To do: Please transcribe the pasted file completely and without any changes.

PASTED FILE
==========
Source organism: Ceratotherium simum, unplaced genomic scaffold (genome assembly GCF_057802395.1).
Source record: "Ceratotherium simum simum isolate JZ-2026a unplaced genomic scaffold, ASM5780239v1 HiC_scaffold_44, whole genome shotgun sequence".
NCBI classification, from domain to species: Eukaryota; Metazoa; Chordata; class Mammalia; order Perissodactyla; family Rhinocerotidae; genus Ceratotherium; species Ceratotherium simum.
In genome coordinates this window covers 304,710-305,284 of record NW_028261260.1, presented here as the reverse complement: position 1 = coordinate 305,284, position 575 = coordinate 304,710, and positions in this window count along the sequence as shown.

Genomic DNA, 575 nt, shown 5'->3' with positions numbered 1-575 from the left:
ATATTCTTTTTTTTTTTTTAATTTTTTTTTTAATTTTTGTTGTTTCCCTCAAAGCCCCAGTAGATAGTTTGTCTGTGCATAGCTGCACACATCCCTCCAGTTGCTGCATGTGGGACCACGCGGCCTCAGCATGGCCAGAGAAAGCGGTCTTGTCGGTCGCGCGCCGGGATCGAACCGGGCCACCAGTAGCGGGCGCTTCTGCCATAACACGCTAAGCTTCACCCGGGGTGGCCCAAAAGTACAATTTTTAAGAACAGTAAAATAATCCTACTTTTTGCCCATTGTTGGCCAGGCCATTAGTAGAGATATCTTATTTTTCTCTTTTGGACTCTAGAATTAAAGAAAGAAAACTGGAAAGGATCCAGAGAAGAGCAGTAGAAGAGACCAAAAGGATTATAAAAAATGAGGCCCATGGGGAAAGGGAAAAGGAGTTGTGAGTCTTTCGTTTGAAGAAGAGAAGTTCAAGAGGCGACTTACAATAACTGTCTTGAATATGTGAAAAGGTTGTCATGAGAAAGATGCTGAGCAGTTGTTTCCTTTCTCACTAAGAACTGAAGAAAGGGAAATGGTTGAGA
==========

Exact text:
Source organism: Ceratotherium simum, unplaced genomic scaffold (genome assembly GCF_057802395.1).
Source record: "Ceratotherium simum simum isolate JZ-2026a unplaced genomic scaffold, ASM5780239v1 HiC_scaffold_44, whole genome shotgun sequence".
NCBI classification, from domain to species: Eukaryota; Metazoa; Chordata; class Mammalia; order Perissodactyla; family Rhinocerotidae; genus Ceratotherium; species Ceratotherium simum.
In genome coordinates this window covers 304,710-305,284 of record NW_028261260.1, presented here as the reverse complement: position 1 = coordinate 305,284, position 575 = coordinate 304,710, and positions in this window count along the sequence as shown.

Genomic DNA, 575 nt, shown 5'->3' with positions numbered 1-575 from the left:
ATATTCTTTTTTTTTTTTTAATTTTTTTTTTAATTTTTGTTGTTTCCCTCAAAGCCCCAGTAGATAGTTTGTCTGTGCATAGCTGCACACATCCCTCCAGTTGCTGCATGTGGGACCACGCGGCCTCAGCATGGCCAGAGAAAGCGGTCTTGTCGGTCGCGCGCCGGGATCGAACCGGGCCACCAGTAGCGGGCGCTTCTGCCATAACACGCTAAGCTTCACCCGGGGTGGCCCAAAAGTACAATTTTTAAGAACAGTAAAATAATCCTACTTTTTGCCCATTGTTGGCCAGGCCATTAGTAGAGATATCTTATTTTTCTCTTTTGGACTCTAGAATTAAAGAAAGAAAACTGGAAAGGATCCAGAGAAGAGCAGTAGAAGAGACCAAAAGGATTATAAAAAATGAGGCCCATGGGGAAAGGGAAAAGGAGTTGTGAGTCTTTCGTTTGAAGAAGAGAAGTTCAAGAGGCGACTTACAATAACTGTCTTGAATATGTGAAAAGGTTGTCATGAGAAAGATGCTGAGCAGTTGTTTCCTTTCTCACTAAGAACTGAAGAAAGGGAAATGGTTGAGA